This is worth noting. Let's say you don't get censored, you are creating "appropriate" content, and trying to build a following. Great!

There's only one problem: You probably still have to pay to play.

Take YouTube for example. A channel called Coffee Break published a video in May 2019 called What 40,000 Videos Tell Us About the Trending Tab:

The video dived into research by a computer science student at Glasgow University by the name of Mitchell Jolly. Jolly pulled and analyzed 6 months worth of YouTube trending data for 10 countries. Are you familiar with the Trending section of YouTube? It purports to show videos that are growing in recent popularity.

But that's not the case.

Instead, as Coffee Break explains, the Trending section is dominated by establishment media videos from major networks, like “news” clips and late night shows. It takes a lot more for an independent video to make it on the trending page.

We would be foolish to assume this is only happening on YouTube.

Even if your company happens to have a break out piece of content, it looks like the chips might be stacked against you. It’s demoralizing. If small businesses have to compete with the media juggernauts in an unfair playing field, then what’s the point? Unless you pay for advertising to promote your post, it seems unlikely to reach as much of your target audience as it would in a fair playing field.

The Solution? Either Quit Altogether, or Post Everywhere and Often

With all of these negative aspects it is hard to consider a realistic, healthy solution to The Social Media Dilemma. Considering all of the negative aspects of the institution, it seems counter-intuitive to continue using social media at all.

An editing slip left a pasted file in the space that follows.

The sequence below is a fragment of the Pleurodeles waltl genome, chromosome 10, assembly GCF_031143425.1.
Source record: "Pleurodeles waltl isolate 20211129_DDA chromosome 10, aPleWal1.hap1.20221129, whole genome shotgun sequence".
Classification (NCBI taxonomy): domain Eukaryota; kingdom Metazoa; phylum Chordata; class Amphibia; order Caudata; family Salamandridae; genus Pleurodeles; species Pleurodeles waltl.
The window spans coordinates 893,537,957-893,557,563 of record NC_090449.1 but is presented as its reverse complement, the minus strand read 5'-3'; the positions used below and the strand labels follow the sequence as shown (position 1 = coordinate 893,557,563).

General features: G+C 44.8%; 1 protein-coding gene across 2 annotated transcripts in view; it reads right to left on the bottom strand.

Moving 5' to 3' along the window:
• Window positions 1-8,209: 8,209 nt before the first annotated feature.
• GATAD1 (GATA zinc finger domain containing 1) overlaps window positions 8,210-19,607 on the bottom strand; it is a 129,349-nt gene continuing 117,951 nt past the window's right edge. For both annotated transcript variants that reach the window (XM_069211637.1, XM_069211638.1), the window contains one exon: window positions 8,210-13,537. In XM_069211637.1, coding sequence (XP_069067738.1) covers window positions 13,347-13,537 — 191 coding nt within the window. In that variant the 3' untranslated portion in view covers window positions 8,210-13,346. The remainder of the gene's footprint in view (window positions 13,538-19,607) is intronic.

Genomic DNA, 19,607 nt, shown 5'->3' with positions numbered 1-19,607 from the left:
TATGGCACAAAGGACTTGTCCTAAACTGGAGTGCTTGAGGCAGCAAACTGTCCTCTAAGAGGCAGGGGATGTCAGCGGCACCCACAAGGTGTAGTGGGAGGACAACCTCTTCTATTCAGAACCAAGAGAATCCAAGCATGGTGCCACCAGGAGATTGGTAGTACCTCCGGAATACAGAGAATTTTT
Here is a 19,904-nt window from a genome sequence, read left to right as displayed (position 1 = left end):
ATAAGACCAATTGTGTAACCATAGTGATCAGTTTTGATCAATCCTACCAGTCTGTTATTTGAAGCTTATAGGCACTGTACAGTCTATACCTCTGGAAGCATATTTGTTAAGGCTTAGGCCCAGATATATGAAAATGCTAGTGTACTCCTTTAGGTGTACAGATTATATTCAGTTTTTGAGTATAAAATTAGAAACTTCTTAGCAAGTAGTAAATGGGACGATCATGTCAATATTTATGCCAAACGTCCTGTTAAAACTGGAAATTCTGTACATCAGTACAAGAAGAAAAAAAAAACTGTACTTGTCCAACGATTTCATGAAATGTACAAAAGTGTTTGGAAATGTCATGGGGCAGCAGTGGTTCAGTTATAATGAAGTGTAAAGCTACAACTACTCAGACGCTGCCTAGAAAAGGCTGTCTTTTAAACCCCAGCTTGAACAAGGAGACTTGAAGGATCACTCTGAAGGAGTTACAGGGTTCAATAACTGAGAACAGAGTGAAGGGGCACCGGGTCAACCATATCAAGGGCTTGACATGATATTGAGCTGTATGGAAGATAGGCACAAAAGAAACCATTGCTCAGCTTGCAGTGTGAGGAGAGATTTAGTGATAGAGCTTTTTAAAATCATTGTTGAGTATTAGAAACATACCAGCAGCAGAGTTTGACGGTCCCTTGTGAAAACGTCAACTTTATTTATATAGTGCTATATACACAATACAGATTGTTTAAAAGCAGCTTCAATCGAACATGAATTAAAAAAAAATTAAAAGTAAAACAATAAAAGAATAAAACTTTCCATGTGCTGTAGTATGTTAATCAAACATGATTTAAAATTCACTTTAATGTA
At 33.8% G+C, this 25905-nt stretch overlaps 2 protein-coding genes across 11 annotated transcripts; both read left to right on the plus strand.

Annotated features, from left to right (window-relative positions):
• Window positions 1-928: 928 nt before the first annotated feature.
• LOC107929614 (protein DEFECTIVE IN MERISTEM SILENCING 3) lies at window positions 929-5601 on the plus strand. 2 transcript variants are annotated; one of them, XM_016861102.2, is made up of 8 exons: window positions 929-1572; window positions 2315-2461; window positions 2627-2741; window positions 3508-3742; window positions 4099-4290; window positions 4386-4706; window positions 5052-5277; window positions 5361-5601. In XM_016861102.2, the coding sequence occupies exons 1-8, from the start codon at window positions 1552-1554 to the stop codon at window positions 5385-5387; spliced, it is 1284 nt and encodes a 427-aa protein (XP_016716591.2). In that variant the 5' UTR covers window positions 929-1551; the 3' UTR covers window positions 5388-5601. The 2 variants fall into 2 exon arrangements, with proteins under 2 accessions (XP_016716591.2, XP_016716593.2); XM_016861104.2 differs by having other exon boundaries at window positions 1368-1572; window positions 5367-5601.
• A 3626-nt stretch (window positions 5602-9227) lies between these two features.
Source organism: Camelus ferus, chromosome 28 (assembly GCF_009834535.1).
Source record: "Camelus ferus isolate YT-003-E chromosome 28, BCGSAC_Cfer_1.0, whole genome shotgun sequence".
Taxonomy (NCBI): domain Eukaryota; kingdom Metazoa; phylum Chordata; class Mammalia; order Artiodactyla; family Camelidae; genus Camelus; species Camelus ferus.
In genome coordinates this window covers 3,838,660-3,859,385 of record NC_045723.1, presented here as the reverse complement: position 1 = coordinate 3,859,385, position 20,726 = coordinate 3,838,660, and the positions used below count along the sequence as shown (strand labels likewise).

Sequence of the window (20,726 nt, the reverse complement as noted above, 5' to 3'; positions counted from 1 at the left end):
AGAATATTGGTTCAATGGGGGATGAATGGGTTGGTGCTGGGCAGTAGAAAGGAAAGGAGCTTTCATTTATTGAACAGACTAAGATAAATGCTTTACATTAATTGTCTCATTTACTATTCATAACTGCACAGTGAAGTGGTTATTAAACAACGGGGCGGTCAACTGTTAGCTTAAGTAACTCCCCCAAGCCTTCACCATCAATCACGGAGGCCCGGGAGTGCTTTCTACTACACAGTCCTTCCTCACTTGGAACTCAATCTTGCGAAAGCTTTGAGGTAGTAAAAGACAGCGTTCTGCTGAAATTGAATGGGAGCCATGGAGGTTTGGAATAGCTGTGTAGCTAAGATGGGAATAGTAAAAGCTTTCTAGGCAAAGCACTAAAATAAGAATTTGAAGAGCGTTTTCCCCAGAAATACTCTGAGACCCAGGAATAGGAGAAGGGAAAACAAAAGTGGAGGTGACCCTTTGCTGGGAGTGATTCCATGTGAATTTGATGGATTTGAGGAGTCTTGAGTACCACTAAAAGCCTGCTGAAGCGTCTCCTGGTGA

On a personal level, I hardly use social media. I have a Facebook account just so I can manage our company page. My LinkedIn account with 165 connections is the most robust page I have, but I rarely use that too except to share our content.

As a business, especially a small business, we are really struggling with whether to use social media or not. It's hard to neglect the power of the internet to make our voice heard. But we don't know if it's worth the effort.

I can only see three options for businesses:

  1. The Principled Refusal: Stop using social media completely and hope your target market will admire your ethical stance and gravitate to your values. A small example: Basecamp has gone Facebook-Free because they don’t like how cavalier Facebook has been with their data. This is honorable and I like it.

  2. The Bare Minimum: Keep your social media company pages. Post to them a few times a year but otherwise do nothing with them. Focus on other things, like delivering for your customers.

  3. The Social Media Strategist: Define a strategy for social media marketing and implement it religiously. Post everywhere and post often in order to get your name in front of the widest possible audience. Engage with people as much as possible, offer rewards and contests for followers, and share the best content you can come up with.

Basically you can go all in or do nothing with it, because a marginal effort just isn’t going to cut it.

What do you think? Am I over-analyzing the situation (I have a tendency to do that)? What is your company’s social media strategy?

Leave a comment, I’d love to hear your thoughts.